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Japan's economy grew way faster than first thought in the September quarter

Picture: Getty Images

  • Japanese GDP grew double the pace initially reported in Q3, helped by upward revisions to business investment and private inventories.
  • The increase was higher than any individual forecast offered to Thomson Reuters.
  • The economy has now expanded for seven consecutive quarters, the longest stretch of uninterrupted growth since early 2001.

Japan’s economy grew faster than first thought in the three months to September.

According to Japan’s Cabinet Office, real GDP grew by 0.6% in the third quarter, higher the preliminary estimate of 0.3% and above the 0.4% increase expected.

Underlining just how large the quarterly beat was, it was above any individual economist forecast offered to Thomson Reuters.

With quarterly GDP growth revised sharply higher, the seasonally adjusted annual rate (SAAR) jumped to 2.5%, the same level reported in the three months to June.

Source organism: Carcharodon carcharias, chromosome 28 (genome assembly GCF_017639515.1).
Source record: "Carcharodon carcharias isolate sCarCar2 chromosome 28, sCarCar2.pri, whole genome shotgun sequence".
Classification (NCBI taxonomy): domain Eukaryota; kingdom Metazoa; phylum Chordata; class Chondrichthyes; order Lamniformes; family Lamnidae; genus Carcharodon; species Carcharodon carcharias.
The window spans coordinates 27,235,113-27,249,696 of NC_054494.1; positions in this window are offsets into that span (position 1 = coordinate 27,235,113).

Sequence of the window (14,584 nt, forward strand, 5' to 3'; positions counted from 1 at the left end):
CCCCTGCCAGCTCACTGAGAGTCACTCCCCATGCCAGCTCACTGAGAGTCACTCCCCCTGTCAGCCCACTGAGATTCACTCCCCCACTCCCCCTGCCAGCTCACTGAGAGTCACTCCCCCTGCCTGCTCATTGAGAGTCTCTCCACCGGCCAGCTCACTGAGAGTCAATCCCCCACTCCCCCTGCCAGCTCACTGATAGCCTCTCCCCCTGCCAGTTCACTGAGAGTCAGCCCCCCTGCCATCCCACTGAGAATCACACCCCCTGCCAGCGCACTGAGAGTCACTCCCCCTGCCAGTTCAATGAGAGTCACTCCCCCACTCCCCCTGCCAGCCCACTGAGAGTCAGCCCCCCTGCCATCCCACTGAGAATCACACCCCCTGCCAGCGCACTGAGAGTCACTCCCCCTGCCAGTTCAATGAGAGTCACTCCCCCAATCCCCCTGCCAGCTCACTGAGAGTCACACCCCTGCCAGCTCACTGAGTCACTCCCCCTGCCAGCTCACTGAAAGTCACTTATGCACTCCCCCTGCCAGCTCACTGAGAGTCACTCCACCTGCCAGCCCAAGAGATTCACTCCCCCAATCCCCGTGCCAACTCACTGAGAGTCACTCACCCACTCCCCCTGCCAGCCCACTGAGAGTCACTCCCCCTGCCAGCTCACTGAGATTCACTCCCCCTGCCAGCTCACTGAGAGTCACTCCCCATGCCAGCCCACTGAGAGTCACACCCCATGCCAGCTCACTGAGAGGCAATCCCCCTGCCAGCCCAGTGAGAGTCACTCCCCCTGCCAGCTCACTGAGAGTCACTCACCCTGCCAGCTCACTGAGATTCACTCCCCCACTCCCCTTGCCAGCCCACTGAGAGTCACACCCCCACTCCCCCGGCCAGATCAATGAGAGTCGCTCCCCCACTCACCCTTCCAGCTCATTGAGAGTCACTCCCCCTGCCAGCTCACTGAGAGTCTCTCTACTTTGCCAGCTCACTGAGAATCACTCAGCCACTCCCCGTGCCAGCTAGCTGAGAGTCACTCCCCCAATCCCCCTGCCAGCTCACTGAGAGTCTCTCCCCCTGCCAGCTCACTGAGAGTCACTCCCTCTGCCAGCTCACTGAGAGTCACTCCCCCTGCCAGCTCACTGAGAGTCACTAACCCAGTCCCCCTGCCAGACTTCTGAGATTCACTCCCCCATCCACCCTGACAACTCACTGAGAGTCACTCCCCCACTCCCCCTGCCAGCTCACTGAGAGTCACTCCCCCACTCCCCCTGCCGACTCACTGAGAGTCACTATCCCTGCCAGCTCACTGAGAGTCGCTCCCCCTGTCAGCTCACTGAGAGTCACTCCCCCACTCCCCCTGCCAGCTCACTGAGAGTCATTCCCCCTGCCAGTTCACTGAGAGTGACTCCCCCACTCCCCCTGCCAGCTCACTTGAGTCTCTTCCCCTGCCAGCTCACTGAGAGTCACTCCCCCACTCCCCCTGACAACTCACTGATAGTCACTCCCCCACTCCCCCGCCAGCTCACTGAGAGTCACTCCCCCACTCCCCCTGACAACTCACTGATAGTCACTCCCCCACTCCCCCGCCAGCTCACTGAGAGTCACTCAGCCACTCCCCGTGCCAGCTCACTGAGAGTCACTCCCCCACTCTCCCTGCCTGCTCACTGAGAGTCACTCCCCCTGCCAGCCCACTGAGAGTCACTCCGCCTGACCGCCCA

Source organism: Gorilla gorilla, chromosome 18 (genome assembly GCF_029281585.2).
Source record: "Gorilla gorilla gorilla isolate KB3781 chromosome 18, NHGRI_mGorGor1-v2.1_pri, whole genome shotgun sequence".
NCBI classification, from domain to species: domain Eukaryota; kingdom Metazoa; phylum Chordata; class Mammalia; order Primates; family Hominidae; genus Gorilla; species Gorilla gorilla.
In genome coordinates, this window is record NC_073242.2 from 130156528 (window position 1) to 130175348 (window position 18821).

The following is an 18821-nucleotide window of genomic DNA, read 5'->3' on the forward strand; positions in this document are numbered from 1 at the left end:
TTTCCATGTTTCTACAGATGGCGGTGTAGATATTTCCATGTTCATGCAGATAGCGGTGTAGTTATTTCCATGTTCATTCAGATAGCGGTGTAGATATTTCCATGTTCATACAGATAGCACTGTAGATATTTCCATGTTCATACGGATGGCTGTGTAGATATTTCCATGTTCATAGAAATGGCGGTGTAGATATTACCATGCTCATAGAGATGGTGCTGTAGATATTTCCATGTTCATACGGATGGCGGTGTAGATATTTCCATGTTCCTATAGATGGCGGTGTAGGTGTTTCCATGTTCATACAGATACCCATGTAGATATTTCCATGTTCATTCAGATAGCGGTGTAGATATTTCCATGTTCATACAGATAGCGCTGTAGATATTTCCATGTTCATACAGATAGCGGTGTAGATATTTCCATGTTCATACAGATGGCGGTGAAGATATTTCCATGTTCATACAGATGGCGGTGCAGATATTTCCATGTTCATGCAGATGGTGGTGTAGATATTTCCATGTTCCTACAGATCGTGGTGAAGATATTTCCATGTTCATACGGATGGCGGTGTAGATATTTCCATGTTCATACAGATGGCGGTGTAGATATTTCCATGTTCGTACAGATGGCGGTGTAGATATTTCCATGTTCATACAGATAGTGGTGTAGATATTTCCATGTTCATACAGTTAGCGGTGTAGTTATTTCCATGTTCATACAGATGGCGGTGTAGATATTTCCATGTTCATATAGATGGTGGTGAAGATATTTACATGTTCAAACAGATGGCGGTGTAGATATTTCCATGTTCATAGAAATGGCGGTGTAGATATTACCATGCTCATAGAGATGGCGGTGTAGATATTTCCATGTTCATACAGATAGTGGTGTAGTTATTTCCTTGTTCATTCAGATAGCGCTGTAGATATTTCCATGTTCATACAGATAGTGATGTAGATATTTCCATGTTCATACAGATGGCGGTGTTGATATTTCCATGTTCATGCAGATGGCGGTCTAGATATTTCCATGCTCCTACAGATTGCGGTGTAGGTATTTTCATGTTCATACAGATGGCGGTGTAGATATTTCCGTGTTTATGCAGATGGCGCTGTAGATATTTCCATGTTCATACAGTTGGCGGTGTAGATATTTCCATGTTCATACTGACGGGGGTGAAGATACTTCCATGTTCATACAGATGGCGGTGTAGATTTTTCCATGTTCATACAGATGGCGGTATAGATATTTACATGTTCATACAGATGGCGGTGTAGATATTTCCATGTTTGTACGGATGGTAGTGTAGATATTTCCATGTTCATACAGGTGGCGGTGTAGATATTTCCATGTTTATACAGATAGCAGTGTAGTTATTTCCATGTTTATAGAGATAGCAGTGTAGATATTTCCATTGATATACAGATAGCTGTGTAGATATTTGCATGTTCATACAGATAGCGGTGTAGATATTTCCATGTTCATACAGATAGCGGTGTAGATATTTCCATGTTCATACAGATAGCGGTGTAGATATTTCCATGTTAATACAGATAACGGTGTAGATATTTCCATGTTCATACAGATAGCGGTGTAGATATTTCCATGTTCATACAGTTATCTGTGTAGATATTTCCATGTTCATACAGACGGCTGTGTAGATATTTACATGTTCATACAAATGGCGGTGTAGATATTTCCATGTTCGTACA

That breezed past expectations for a slower increase of 1.5% and was a substantial upgrade on the 1.4% preliminary reading.

Japan’s economy has now expanded for seven consecutive quarters, the longest stretch of uninterrupted growth for the world’s third-largest economy since early 2001.

Nominal GDP — including movements in volumes and prices during the quarter — rose by a faster 0.8%, leaving the SAAR at 3.2%.

The GDP deflator, a broad measure of price changes in the economy, rose 0.1% over the year, unchanged from the preliminary estimate. Even with solid economic growth, there are few signs that price pressures are building.

Helping to explain the quarterly GDP upgrade, domestic demand added 0.1 percentage points (ppts) to growth, a stark turnaround from the 0.2ppts drag reported previously.

Business investment contributed 0.2ppts to quarterly GDP, an upgrade on the flat preliminary estimate, while inventories added 0.4ppts, double the level of the previous estimate.

Private consumption, the largest part of the economy at around 60%, detracted 0.3ppts from growth, unchanged from the preliminary estimate.

Public demand also declined, slicing 0.1ppts from quarterly GDP. However, this was half the level initially reported.

External demand — or net exports — added 0.5ppts to GDP, the same as the level in the preliminary estimate.

This table from the Japanese government shows both the percentage change and percentage point contribution to quarterly GDP. We’ve highlighted the latter in the right-hand column.

Source: Japan Cabinet Office

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